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30-11-2019 | Original Paper | Uitgave 5/2020

Journal of Child and Family Studies 5/2020

Parental Suffering and Resilience Among Recently Displaced Syrian Refugees in Lebanon

Journal of Child and Family Studies > Uitgave 5/2020
Bree Akesson, Cindy Sousa
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Parents are an essential source of constancy and support, and effectively promote children’s resilience even in adversity. To build on this potential, however, more information is needed about the realities of refugee parents in situations of extreme adversity such as war and displacement.


The present study draws upon data from collaborative family interviews with 46 families (n = 351) who fled Syria and are now living as refugees in Lebanon.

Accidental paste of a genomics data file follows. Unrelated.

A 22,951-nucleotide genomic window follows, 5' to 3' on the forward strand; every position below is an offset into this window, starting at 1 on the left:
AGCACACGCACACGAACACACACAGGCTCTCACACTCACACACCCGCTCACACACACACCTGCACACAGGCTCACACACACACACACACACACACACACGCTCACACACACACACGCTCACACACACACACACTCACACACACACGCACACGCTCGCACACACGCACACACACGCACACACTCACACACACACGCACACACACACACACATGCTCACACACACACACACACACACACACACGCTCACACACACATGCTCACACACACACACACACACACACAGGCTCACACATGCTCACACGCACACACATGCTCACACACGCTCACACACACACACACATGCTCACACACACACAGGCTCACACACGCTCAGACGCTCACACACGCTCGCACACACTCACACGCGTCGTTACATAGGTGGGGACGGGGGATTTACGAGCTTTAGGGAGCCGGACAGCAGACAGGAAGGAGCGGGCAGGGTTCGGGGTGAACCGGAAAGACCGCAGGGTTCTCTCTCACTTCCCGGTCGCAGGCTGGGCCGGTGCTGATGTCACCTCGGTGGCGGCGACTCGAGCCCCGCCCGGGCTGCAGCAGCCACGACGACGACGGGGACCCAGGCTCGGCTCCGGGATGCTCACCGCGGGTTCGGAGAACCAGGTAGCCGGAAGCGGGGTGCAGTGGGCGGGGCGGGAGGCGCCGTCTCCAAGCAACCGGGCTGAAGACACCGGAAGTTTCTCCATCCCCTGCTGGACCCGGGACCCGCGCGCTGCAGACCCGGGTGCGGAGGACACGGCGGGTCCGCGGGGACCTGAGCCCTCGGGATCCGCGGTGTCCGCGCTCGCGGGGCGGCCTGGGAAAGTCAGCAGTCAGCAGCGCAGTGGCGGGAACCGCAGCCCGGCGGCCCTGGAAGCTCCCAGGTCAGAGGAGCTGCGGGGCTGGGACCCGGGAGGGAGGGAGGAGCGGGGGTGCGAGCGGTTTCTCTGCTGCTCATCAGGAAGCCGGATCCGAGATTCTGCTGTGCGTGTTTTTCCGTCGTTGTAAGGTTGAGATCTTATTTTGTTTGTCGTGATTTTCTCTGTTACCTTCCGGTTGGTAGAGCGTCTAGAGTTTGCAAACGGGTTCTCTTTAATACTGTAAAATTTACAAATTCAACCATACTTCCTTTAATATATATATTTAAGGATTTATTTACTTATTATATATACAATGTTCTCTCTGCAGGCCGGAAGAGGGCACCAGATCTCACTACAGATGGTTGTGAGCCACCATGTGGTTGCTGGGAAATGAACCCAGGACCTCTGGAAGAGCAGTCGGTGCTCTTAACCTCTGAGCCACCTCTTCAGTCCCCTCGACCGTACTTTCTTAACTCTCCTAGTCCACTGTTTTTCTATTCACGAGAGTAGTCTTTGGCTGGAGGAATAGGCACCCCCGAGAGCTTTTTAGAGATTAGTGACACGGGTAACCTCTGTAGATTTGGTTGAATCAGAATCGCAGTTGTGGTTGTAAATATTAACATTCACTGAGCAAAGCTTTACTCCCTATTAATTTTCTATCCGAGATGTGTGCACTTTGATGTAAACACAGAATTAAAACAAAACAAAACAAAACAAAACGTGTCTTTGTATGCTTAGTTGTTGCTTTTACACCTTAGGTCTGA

The findings describe the challenges parents faced and the ways they attempted to endure within three temporal dimensions: the past (pre-flight and flight); the present (initial resettlement in the Lebanon); and the future (hopes and aspirations for resettlement). From the start of the war, parents’ foremost priority was protecting their children. Parents spoke about distress caused by family separation, and the loss of the norms, social support, and sense of parental efficacy. Parents also described their own mental health issues related to war and displacement, which influenced their parenting. At the same time, parents’ narratives highlighted how they continued—and even amplified—their caregiving. Parents comforted and distracted their children to help them endure the challenging realties of war and displacement. In Lebanon, parents restricted their children’s mobility to try to keep them safe, provided moral guidance, increased family closeness and communication, and planned for children’s futures, particularly through education.


Programs to support child protection must broaden the focus to include the whole family unit, specifically the mental health of caregivers as a means of supporting family wellbeing. (250/250 words).

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